Editor’s Note: On Wednesday September 27, in solidarity with athletes and activists nationwide protesting police brutality, Emma Morgan-Bennett ‘20 and Lelosa Aimufua ‘20 kneeled during the national anthem before the faculty appreciation volleyball game. This statement was sent to members of the Swarthmore African-American Student Society (SASS), the volleyball team and staff, the Swarthmore Athletics Department, the opposing team for Wednesday’s match, President Valerie Smith, and the Centennial Conference Coaches on Monday in anticipation of the game to encourage more students to join their effort, and to make their actions known. President Smith was also invited to attend the match. The statement is reproduced exactly below, and we thank the athletes for letting us publish this statement.
This past week, President Trump released several tweets chastising athletes who have not stood during the national anthem as well as those who have declined White House invitations. His blanket critique speaks to a reckless pattern of racist sentiment that now endangers the very diversity that America is built upon. Our country’s history suffers from the remnants of massacred Native Americans, enslaved Africans, discriminated against Latinx Americans, persecuted Muslims, economically marginalized Whites, and others disenfranchised by American society. Our own grandparents— some of whom are proud American military veterans— recollect stories of lynchings, church bombings, and police brutality. As young women, we fear a future in which our children will not come home for dinner because they have been assailed or shot in the streets simply for being black or brown.
We are patriotic Americans who value our freedoms to speak against injustices. President Trump struggles to recognize that to be patriotic might at times also require dissent. Our Founding Fathers acknowledged that as much as Dr. Martin Luther King, Jr. did. Patriotism and dissent are not mutually exclusive; America’s greatness is manifest in love and equality for all, not hate and privilege. Thus, in solidarity with athletes and activists around the country who have taken a knee in hopes of addressing a long-standing and systematic pattern of racial violence aimed at brown and black people, we feel compelled to join this action. As black athletes, we especially understand the hateful perception of our bodies as valuable on the court, but disposable on the streets.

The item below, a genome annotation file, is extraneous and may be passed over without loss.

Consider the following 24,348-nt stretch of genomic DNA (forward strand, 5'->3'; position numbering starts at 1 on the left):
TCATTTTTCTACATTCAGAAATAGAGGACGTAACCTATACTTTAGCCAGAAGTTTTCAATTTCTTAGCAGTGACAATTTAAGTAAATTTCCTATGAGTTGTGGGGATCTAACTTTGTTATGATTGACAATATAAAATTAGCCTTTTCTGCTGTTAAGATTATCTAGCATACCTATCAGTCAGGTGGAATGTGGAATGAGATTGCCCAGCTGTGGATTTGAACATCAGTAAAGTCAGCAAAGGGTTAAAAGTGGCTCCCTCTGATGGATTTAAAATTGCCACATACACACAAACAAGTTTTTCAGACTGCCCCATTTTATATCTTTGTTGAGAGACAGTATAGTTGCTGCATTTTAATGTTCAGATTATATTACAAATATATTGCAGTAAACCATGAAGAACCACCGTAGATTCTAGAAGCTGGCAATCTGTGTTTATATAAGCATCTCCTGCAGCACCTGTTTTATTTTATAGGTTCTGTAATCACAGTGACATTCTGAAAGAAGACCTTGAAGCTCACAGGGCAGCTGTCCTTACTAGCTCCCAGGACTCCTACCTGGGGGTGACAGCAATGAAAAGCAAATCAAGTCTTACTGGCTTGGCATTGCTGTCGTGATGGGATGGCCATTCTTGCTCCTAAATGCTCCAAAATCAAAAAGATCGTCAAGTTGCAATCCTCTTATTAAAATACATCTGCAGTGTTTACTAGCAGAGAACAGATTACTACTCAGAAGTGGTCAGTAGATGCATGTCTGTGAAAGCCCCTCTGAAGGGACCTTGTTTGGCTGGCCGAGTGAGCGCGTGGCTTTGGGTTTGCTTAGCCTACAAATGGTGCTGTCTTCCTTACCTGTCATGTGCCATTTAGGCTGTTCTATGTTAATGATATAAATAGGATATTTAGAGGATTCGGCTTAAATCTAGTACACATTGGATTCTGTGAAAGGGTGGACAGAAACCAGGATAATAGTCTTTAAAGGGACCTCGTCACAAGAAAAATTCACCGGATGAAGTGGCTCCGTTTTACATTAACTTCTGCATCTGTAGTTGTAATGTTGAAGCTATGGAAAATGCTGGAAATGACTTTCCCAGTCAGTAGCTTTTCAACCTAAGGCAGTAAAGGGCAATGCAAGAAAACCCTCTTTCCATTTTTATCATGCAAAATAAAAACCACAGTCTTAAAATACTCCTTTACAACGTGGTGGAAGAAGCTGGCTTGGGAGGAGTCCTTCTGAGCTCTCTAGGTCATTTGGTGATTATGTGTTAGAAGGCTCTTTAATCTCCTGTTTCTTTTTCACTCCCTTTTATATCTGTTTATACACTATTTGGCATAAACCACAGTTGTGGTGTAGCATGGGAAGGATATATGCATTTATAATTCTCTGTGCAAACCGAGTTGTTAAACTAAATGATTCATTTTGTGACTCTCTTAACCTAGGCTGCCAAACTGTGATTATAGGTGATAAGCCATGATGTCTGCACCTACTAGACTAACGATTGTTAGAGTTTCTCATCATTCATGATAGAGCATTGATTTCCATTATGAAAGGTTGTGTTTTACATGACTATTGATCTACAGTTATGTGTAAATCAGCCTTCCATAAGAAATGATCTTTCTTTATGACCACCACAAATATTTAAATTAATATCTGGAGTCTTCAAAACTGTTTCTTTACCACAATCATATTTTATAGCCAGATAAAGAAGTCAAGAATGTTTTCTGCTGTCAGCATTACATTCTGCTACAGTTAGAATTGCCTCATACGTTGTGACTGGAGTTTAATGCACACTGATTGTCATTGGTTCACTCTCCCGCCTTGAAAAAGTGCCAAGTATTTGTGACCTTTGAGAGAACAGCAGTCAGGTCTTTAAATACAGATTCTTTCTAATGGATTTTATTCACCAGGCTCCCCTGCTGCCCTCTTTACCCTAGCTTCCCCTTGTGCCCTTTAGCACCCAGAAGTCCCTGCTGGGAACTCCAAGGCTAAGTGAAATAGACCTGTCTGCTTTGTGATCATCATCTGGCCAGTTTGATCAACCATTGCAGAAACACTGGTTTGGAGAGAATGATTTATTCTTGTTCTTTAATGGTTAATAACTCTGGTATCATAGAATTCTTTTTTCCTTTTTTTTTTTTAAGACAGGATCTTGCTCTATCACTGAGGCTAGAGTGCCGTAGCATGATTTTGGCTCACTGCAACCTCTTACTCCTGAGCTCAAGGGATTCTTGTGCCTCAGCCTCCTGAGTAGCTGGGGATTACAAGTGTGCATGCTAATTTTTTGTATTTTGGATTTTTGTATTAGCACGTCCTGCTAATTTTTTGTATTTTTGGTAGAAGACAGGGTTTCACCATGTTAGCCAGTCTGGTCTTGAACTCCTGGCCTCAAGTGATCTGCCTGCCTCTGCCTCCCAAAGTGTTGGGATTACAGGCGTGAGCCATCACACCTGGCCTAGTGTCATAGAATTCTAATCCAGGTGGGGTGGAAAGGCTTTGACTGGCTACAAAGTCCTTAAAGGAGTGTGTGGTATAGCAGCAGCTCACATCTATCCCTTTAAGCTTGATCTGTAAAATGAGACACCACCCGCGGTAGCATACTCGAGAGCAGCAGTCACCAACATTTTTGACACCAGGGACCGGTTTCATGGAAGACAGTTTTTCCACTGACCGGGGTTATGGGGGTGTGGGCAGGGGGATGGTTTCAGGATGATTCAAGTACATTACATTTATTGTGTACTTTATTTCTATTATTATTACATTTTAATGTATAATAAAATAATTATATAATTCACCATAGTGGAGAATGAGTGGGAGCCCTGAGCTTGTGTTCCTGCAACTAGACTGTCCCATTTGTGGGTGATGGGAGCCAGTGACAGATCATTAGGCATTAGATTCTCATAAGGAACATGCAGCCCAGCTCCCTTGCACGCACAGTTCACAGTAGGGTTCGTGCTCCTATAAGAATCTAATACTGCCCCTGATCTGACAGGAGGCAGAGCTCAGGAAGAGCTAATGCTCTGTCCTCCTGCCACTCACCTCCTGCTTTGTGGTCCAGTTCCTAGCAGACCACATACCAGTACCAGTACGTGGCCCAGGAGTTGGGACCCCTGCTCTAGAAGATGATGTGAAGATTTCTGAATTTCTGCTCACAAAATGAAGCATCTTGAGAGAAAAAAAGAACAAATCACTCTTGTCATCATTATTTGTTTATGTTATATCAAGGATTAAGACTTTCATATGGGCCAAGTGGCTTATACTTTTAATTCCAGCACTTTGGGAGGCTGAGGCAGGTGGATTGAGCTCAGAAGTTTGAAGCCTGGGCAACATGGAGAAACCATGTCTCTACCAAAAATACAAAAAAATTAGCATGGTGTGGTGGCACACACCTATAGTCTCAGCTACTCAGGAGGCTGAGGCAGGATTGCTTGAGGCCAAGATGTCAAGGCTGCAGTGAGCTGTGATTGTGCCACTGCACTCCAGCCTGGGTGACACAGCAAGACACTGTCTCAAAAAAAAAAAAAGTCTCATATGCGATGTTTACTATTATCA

We invite all athletes and spectators to express solidarity with a movement that believes America can do better.
Trust in our love and faith in our country. Trust when we question an America that does not afford all its citizens security and safety. Only when we address the disease of white supremacy and racial injustice, can we truly become, as our anthem states, the land of the free. Today we kneel because this sense of security remains unattainable for the average young brown and black person walking or driving in their neighborhoods; today we kneel to honor the brown and black lives lost to violence, and to remind ourselves that none of us can truly be free until we all are.
Emma Morgan-Bennett ‘20 and Lelosa Aimufua ‘20
Correction: An earlier version of the Editor’s Note erroneously stated that President Valerie Smith was present at the volleyball game. President Smith was at an alumni event in Washington, D.C. on Wednesday evening.
Featured image courtesy of Lelosa Aimufa ’20.
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